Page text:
Women and access to finance: What is the role (if any) of trade policy?
- Discrimination based on gender or marital status is yet to be prohibited in areas relevant to women’s use of financial services in many countries.
- Firm-level data show that women-owned and -run firms differ significantly from other firms in terms of their ability to access financial services, and the conditions upon which such services are supplied.
- Although the direction of causation needs to be established by careful empirical work, the data suggest significant links between trade, finance, and gender. From a policy perspective, moving forward in this area requires a consideration of the ways in which exchanges of market access concessions in trade agreements is inherently gendered.
As in other areas of economic and social life, women face significant barriers in accessing financial services. The World Bank’s Women, Business, and The Law Database (WBL) shows that in all regions, a significant proportion of countries do not prohibit discrimination based on gender or marital status in access to credit (Figure 1).
The failure to prohibit this behaviour means that traditional cultural attitudes can be given full sway in a way that has historically been detrimental to women’s ability to start and run businesses that require credit, as most businesses do at some point in their development. Even as cultural norms change, the lack of a prohibition on discrimination means that credit providers can use gender or marital status as a noisy signal of repayment ability, and may therefore fail to extend credit to otherwise worthy businesses because they have a female owner or manager.
Figure 1. Percentage of countries that prohibit discrimination in access to credit, by World Bank region, latest available year
Source: WBL Database.
This finding is repeated in relation to other aspects of accessing financial services. For instance, women-owned and -run businesses are, in some regions, less likely to have overdraft or loan facilities, and when they do, they typically have to put forward more collateral relative to the underlying loan value than do other businesses. Although the Convention on the Elimination of All Forms of Discrimination Against Women (CEDAW) was signed in 1979, discrimination against women in the economic sphere remains an issue in all countries, developed and developing, and is particularly apparent in the case of access to credit.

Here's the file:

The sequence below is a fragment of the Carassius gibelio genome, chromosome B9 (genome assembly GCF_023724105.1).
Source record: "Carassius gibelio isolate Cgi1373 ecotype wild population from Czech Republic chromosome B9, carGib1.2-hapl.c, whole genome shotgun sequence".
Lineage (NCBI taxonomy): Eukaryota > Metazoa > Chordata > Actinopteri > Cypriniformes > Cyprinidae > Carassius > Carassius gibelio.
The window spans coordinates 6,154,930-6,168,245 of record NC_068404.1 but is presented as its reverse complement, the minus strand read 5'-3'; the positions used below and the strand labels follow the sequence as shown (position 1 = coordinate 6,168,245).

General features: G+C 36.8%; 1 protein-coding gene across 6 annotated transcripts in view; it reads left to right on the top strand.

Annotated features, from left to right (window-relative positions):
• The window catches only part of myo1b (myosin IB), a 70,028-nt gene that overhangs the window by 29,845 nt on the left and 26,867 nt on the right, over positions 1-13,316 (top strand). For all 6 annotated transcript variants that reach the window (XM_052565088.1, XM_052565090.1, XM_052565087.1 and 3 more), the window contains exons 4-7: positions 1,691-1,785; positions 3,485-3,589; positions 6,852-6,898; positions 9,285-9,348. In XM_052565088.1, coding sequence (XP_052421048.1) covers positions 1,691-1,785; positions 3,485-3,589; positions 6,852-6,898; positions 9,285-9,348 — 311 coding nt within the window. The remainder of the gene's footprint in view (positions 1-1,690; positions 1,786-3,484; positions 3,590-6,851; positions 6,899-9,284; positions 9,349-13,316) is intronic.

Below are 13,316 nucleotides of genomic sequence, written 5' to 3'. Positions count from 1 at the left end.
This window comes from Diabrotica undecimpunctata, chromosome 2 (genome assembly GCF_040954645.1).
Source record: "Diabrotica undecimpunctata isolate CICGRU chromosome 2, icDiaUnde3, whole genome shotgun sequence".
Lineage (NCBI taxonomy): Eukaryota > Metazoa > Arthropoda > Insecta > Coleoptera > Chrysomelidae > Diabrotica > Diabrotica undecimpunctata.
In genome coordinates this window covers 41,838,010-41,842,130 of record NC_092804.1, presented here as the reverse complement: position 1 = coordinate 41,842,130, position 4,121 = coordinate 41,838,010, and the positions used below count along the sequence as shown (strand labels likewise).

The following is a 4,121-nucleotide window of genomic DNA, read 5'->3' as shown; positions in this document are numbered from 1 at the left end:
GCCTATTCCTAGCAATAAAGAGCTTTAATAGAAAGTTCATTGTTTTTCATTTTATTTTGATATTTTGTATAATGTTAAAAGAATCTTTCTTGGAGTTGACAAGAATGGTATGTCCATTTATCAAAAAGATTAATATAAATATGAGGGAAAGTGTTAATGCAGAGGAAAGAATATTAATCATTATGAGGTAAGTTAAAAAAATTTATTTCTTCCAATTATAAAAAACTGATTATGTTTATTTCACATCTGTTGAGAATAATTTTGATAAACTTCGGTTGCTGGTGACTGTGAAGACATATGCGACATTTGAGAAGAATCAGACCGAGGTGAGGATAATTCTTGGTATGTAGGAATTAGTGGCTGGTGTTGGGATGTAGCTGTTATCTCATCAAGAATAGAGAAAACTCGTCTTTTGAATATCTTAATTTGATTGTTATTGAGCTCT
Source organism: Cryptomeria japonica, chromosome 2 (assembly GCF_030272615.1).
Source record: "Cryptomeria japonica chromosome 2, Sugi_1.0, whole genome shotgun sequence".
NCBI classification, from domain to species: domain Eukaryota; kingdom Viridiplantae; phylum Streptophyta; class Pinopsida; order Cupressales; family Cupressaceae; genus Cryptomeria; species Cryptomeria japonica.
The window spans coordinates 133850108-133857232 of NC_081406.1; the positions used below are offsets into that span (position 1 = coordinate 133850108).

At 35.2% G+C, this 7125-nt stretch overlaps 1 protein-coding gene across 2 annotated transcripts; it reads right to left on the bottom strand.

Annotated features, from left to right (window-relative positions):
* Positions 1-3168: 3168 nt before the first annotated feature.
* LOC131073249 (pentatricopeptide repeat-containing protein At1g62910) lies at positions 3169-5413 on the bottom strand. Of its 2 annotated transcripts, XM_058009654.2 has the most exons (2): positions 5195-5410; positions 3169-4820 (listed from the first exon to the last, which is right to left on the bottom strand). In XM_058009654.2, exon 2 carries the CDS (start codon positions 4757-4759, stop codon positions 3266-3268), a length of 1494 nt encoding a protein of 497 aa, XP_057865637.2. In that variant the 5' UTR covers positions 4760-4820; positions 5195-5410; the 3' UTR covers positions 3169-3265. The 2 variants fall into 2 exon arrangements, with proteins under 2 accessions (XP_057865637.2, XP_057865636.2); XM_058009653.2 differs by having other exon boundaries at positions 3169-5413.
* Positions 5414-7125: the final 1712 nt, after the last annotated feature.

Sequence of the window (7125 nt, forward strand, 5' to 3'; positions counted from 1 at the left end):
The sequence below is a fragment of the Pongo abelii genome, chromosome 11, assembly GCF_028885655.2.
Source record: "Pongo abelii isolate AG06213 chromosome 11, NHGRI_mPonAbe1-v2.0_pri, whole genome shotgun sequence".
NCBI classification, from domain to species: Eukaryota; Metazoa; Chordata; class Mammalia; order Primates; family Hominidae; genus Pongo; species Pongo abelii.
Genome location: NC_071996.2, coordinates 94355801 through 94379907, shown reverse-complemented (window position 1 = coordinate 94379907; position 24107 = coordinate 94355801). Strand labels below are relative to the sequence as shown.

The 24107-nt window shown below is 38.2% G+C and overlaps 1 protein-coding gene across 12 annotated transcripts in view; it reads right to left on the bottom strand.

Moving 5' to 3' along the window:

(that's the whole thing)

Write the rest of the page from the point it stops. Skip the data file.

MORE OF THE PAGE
Given that trade agreements now often cover financial services, as well as investment, and that some are even including chapters on gender, what can we say about the role of trade at the intersection of gender and financial services?
First, firm-level evidence from the World Bank Enterprise Surveys (WBES) clearly shows that women-owned and -run firms that engage with the international economy through trade and investment tend to enjoy easier access to financial services than women-owned and -run firms that are exclusively focused on the domestic market. Figure 2 shows that among women-owned and -run firms, those that are internationally engaged typically have much lower collateral to loan value ratios than domestic firms, for example.
Figure 2. Average value of collateral relative to loan value, by global value chain involvement
Note: Averages apply sampling weights. Middle East and North Africa not shown due to an implausibly large value for domestic firms.
But does this finding mean that global connections are a positive force for women’s financial empowerment? Not yet. Descriptive statistics can only provide evidence of correlations in the data, not causal links. Untangling the causal effect of international integration on women’s ability to access financial services requires more research using fully specified econometric models. But intuitively, it seems likely that causation runs in both directions: firms with better access to finance find it easier to engage with the world economy, and then perhaps receive a boost to financial access from that international integration itself.